But when you have a story such as a flying dinosaur terrorizing cowboys, what do you think the origins of that sort of tale may be?

Englund: Even as far fetched as our flying dinosaur segment is, imagine if you were in 1840s Arizona or the Southwest somewhere, and you're out by the campfire. You've got a little bit of whiskey in your coffee, and it's evening, and you're leaning up against a warm rock because nighttime is coming, and there's a monitor lizard. Maybe it's a big flying lizard, and you look up and see that thing. The shadow crosses over you, you're a little bit drunk, and it looks like a flying dinosaur. You go into Tombstone the next day, or to Vera Cruz, or to Laredo, and you go into the saloon and talk about what you saw. That becomes rumor, and that becomes legend or urban legend, or ghost town legend or whatever. That's how some of that stuff starts.

Do these stories make you think, in 2020, there are times where the pendulum swings too far in the cynical direction where we don't even entertain the possibility of these odd tales?

Englund: Yeah, we could be a Doubting Thomas. We keep finding new missing links, and we keep finding new aboriginal source material to our own species. Who is to say, in 1840, there wasn't a big lizard in the Southwest that could glide a little bit from rock to rock that looked a little bit like a dinosaur. A monitor lizard with a lot of fat under its arms catching some Santa Ana wind and jumping from rock to rock like a flying squirrel?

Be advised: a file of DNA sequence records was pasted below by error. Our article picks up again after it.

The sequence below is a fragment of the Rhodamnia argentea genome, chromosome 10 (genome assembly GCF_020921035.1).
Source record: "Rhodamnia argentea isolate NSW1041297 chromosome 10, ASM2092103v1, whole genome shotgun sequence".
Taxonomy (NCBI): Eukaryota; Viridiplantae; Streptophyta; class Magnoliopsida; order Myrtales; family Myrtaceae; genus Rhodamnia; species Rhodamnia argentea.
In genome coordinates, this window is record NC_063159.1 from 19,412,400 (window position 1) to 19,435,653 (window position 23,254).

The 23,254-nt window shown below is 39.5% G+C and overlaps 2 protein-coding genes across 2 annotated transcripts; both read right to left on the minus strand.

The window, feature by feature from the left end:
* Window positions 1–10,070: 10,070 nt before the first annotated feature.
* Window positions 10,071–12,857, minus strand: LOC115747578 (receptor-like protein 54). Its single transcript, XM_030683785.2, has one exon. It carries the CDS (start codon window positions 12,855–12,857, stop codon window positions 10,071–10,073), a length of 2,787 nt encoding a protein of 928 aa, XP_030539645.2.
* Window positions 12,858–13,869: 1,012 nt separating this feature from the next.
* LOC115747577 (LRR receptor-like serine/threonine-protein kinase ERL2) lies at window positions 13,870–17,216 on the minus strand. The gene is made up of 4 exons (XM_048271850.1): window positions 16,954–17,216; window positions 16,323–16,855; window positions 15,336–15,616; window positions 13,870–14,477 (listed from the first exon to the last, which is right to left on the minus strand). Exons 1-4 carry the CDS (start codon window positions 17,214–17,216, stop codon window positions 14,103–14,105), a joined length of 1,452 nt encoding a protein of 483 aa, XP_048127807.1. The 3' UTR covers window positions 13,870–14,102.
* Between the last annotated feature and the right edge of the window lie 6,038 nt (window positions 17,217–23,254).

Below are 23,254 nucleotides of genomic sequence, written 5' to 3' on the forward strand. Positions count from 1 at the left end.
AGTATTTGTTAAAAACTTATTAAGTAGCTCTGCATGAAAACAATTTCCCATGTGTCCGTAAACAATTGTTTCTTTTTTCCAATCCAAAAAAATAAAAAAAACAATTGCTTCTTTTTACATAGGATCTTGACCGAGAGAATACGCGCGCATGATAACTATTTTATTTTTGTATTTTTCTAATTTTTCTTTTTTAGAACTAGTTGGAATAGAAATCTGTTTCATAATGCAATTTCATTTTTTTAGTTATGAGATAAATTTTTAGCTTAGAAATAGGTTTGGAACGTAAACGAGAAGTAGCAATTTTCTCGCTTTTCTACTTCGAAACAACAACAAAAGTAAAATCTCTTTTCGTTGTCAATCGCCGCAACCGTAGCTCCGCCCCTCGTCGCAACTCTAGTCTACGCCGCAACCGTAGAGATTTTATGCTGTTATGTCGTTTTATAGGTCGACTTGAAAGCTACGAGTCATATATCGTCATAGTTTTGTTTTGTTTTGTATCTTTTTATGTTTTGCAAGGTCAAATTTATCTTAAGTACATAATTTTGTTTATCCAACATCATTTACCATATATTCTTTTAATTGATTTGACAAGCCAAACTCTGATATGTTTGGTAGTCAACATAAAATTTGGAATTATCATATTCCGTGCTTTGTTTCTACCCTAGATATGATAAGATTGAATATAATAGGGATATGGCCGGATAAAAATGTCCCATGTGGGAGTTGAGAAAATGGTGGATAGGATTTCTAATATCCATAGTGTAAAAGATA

Finally, I’d love to hear you tell me a story. Were there any stories or urban legends from your youth in Glendale, California, that personally captures that True Terror type of story?

Englund: Most of mine were traditional. I was born on the edge of Glendale in the Hollywood Hills there in Los Feliz …

Oh yeah, you had Black Dahlia, you had the Los Feliz Murder House …

Englund: I actually lived across the street from that Frank Lloyd Wright Jr. House for a while, the Black Dahlia house. I lived in an apartment directly across the street from it for many years. But I was raised in the valley, so I was a valley boy. So, I heard the urban legends of the hook man on Lover's Lane, which is sort of like every town has an Elm Street. But I have two that were specific to me.

There was a famous, famous flood in the 1930s in Los Angeles, and it was a terrible, terrible hundred-year flood. My mother was in college and she was in a sorority in the foothills of Montrose, up there, Pasadena, Glendale, Montrose there.

People were flopped all over, the ones who couldn't get home were stuck there, and they were all asleep, and it was late at night. My mom was doing the dishes, and putting them in the dish rack and there was a knock on the door, and she went to the door. It was one of the sorority sisters, and she came in all wet and she took off her jacket, and my mother helped her dry her hair. The flood had subsided somewhat, and she got in and they had a cup of coffee. They smoked another couple of cigarettes, and the girl was going to go back. She thought she could get back to where she was staying. She left, and the rain had stopped, and it was calming down. My mother listened to the radio a little more, and went to bed. The next morning there was a loud banging at the door, and it was the police. They wanted to know about this young lady. They knew she was part of the sorority, and they wanted to know if they had a contact number for her parents — because they'd found her body almost 40 hours earlier.